Automation’s Image Improving

March 7, 2011
The Integrated Systems and Controls (ISC) Council of Material Handling Industry of America (MHIA) has released Sentiment Towards Automation in Warehousing, Distribution and Manufacturing, the second in a series of Automation Reports. Several key takeaways important to the material handling and logistics industry emerged.

There is a high degree of satisfaction among the material handling automation users surveyed. Eighty-one percent of manufacturing respondents and 86% of warehousing/distribution center respondents are satisfied, very satisfied or extremely satisfied with their systems.

More than 90% of users report that automation is an asset to their operation, a career enhancer and a competitive advantage to their company.

Of these facilities with automation, 76% plan to add more automation in the next 18 months.

Despite a challenging economy, 61% of manufacturing users and 53% of warehousing/distribution center users say current business conditions are influencing their plans to buy more automation hardware. Meanwhile, 42% of manufacturing users and 50% of warehousing/distribution center users say the economy is influencing their decision to buy software.

Among non-users, however, the perceived cost of automation is still the number one reason why non-users say they have not considered automation or considered and rejected plans to automate (53%). Forty-seven percent (47%) say automation is tough to justify to top management.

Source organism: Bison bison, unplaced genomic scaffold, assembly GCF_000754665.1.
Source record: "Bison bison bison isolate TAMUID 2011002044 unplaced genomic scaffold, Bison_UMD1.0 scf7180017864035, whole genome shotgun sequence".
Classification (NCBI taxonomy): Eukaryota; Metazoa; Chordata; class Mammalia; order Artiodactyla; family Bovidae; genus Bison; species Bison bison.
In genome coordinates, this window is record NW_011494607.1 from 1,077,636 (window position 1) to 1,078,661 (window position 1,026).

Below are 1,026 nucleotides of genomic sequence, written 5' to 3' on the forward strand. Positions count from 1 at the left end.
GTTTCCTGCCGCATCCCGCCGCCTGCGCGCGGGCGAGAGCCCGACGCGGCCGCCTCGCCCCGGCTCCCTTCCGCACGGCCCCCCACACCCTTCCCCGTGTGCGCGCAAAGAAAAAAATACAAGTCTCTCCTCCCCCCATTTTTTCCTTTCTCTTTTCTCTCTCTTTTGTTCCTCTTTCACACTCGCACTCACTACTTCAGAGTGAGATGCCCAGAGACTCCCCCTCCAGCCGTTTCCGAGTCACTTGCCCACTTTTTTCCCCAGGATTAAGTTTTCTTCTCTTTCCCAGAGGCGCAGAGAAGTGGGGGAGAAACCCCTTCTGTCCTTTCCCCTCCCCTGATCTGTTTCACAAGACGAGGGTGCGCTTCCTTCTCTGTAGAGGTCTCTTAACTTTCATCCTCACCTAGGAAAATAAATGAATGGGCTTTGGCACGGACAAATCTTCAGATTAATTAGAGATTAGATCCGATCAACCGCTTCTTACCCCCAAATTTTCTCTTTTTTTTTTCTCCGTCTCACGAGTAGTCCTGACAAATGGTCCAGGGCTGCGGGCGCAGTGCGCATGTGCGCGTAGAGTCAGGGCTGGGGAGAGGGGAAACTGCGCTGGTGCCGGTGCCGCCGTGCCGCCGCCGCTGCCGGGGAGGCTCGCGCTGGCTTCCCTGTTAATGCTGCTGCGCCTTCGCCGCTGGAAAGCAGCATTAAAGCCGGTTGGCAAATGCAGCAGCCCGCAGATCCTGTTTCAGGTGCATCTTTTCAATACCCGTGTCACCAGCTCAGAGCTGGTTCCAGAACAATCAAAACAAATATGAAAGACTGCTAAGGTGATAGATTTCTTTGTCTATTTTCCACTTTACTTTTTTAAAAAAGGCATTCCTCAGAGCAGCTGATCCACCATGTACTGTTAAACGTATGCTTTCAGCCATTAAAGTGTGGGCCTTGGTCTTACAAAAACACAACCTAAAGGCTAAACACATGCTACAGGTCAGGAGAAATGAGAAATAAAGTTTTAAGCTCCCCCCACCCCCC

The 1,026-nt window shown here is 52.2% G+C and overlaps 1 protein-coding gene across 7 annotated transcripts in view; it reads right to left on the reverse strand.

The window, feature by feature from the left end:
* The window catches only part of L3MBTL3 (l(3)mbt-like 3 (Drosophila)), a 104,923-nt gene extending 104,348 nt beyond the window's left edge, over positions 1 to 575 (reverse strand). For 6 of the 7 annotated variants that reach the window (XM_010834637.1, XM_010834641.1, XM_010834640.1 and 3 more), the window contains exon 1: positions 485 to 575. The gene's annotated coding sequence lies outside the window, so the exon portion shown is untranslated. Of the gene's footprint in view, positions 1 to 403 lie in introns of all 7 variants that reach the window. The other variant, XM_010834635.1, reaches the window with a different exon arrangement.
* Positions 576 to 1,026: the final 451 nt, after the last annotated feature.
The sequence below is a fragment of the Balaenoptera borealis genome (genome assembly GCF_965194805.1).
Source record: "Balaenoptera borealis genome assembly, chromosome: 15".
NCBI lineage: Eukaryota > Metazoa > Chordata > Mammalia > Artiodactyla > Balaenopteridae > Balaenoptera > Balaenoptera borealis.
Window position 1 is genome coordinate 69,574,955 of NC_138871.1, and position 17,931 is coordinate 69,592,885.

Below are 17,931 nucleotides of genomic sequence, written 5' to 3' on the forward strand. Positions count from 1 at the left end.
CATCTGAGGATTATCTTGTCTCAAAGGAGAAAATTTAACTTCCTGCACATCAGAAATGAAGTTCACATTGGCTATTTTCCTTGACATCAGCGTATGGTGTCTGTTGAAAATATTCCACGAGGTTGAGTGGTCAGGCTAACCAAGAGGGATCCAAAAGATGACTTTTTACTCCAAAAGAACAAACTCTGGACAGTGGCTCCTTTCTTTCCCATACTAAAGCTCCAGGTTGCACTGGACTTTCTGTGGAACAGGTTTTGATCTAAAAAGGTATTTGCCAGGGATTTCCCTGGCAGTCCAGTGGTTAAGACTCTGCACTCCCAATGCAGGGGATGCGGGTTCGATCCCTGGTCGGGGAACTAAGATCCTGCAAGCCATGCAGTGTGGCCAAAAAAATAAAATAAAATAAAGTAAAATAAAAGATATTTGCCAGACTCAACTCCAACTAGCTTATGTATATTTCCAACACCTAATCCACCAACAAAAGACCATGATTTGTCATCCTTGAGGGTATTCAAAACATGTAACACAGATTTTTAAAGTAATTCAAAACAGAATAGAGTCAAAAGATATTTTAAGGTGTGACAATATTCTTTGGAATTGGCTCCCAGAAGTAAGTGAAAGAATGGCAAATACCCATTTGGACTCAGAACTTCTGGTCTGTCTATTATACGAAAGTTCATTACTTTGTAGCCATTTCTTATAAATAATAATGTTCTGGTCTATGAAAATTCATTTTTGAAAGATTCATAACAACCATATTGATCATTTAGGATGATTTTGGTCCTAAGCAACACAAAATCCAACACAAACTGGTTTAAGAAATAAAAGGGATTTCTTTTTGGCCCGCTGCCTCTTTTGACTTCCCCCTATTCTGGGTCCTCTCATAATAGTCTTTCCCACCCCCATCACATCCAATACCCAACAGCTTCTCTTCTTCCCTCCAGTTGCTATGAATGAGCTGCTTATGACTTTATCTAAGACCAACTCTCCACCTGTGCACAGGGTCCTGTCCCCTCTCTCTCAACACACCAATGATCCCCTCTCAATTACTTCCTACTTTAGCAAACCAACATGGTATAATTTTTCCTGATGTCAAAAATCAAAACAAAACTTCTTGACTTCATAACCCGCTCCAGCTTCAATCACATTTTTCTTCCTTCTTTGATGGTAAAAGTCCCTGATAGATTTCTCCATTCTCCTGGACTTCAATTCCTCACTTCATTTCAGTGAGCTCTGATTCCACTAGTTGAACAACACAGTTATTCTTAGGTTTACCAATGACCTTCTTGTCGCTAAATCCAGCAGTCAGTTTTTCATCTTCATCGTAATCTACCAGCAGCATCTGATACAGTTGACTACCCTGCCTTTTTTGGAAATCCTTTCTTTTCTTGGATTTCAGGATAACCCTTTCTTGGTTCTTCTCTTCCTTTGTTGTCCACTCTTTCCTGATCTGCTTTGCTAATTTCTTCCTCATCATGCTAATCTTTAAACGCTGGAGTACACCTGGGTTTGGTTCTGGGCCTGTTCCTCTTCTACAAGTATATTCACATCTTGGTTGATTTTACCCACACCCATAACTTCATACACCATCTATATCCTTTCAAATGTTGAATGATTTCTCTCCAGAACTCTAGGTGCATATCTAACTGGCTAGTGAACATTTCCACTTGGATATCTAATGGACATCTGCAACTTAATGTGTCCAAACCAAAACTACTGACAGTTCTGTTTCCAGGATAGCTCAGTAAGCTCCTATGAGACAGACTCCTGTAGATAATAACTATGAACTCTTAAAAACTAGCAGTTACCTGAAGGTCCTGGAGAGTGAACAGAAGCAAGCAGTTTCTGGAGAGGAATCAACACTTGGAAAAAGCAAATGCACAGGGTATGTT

Still, roughly a third of non-users believe that automation may be considered for their facilities in the next 18 months due to increased sales, business growth and an improved economy.

According to the survey, automation has made inroads in every department in manufacturing and warehousing/distribution facilities. In both instances, automation is most prevalent in processes with a high labor component. These include order picking, shipping and order consolidation in warehousing/distribution and the production line, finished goods handling and assembly cells in manufacturing.

However, there are still barriers to justifying and implementing an automation project. Respondents were asked to identify the leading drivers influencing their decision to invest in automation and the leading deterrents that are preventing them from investing in automation. Respondents focused on the economic benefits that go directly to the bottom line of their operations, including cost justification, labor savings, return on investment (ROI), time savings, increased productivity and the economy.

Additionally, respondents were asked whether material handling automation matches their expectations for their systems: Ninety-four percent (94%) of manufacturers and 88% of warehousing/distribution respondents say their systems meet or exceed their expectations.

The survey was completed in December over lists compiled by MHIA, Material Handling & Logistics and other material handling publications. Affinity Research Solutions conducted the survey on behalf of ISC.

A total of 529 qualified responses were received, including 339 (64%) respondents from warehousing/distribution and 190 (36%) from manufacturing. Respondents represented industries as varied as food, beverage and tobacco, pharmaceutical, apparel, consumer electronics and machinery. All respondents were involved in purchasing decisions for material handling equipment and related systems, technologies and services.

Fifty-five percent (55%) worked in automated facilities and 45% worked in non-automated facilities. Of those working in automated facilities, 75% of the respondents were involved in warehousing while 25% were involved in manufacturing.